Griffin argues that the district court should have instructed the jury that a statement is material if it could have influenced the IRS, not as it did, that “[m]aterial means that it makes a difference ․ to the actual tax liability, the amount owed.”

 The court's instruction on materiality was not plainly erroneous.   We have said that a “material” matter is one that affects or influences the IRS in carrying out the functions committed to it by law or “one that is likely to affect the calculation of tax due and payable.”   Boulerice, 325 F.3d at 82 n. 3 (citing United States v. DiRico, 78 F.3d 732, 735-36 (1st Cir.1996)).   If anything, the court's instruction that a false statement is material if it “makes a difference ․ as to the amount owed” was more narrow than necessary and increased the government's burden of proof. A false statement may be material even if it was only likely to influence the calculation of tax due and payable.  Id.3

b. Willfulness

 Griffin lodges four complaints against the district court's instruction on this element.   First, she contends that the trial court made various statements throughout the trial that tainted the instruction on willfulness.   She cites two statements in particular.   One was the court's statement that,

What the government must prove here is that ․ the things she did either knowing that they violated, actually knowing in her own mind, or willfully, which means with reckless disregard, willful blindness, uncaring whether she was following the law or not.

The other was the court's statement that, “The government does not have to prove that a person knew they were violating a specific law.”   Second, Griffin argues that the court failed to inform the jury that, in order to convict her, the jury must conclude that she knew the statements on her tax returns were false when she filed them.   Third, she asserts that the court should not have delivered the supplementary willful blindness instruction.4  Specifically, she argues that the government did not present evidence meriting such an instruction.   Fourth, she argues that, even if the willful blindness instruction was merited, the instruction itself was erroneous.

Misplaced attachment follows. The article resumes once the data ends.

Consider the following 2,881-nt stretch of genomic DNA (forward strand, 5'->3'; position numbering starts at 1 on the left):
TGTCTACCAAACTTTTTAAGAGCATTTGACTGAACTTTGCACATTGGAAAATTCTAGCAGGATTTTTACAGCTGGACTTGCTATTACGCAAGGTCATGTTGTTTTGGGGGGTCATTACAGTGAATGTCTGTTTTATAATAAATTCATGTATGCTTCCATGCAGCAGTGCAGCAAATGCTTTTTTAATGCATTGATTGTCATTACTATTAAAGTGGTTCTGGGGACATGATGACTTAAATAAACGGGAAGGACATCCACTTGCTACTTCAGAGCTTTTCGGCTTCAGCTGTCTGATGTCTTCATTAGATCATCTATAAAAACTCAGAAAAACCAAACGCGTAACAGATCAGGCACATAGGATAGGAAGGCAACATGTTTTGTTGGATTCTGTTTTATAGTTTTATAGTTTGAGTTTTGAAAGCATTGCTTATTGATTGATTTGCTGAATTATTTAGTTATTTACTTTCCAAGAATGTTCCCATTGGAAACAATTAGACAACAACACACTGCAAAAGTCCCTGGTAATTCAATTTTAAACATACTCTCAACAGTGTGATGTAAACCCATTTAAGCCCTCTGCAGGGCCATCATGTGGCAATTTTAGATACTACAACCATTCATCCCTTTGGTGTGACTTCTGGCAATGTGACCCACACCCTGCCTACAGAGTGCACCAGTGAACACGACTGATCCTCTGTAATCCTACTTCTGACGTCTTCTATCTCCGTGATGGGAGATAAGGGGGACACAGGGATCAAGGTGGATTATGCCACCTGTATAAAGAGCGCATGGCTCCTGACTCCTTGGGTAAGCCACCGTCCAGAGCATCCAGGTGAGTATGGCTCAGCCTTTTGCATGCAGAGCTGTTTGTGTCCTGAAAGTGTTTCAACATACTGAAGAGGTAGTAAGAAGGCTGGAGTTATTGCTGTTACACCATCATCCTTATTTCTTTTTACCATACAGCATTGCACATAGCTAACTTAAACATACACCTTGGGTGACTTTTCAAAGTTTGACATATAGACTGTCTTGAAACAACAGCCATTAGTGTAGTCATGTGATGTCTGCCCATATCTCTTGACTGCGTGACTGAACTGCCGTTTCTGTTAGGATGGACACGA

In analyzing Griffin's claim that the court's statements during trial corrupted the willfulness instruction, we start with the definition of “willfully.”  “Willfully,” for purposes of this statute, means “a voluntary, intentional violation of a known legal duty.”   Boulerice, 325 F.3d at 80 (quoting United States v. Monteiro, 871 F.2d 204, 209 (1st Cir.1989) (quoting United States v. Pomponio, 429 U.S. 10, 12, 97 S.Ct. 22, 50 L.Ed.2d 12 (1976))).   The court instructed the jury that, “[w]illful means an intentional violation of a known duty.”   The court's instruction repeated the accepted definition of willfulness virtually verbatim.5  It is true, as Griffin points out, that at points during the trial the jury heard from the court that the government could prove that Griffin acted willfully by showing she acted recklessly.   The judge, however, took affirmative steps to correct this misstatement of the law during its jury instructions.   The court instructed the jury to “[d]isregard my [earlier] references to reckless disregard.   You can see the judge actually at work here.”   In addition, in instructing on willfulness, the court informed the jury that, “No one can be convicted of filing a false tax return because they made a mistake or because they were careless or because they had a genuine, but mistaken, belief in the requirements of the tax code.”   These statements sufficed to correct any misimpression the jury may have had, and we presume that juries follow instructions.   See United States v. González-Vázquez, 219 F.3d 37, 48 (1st Cir.2000).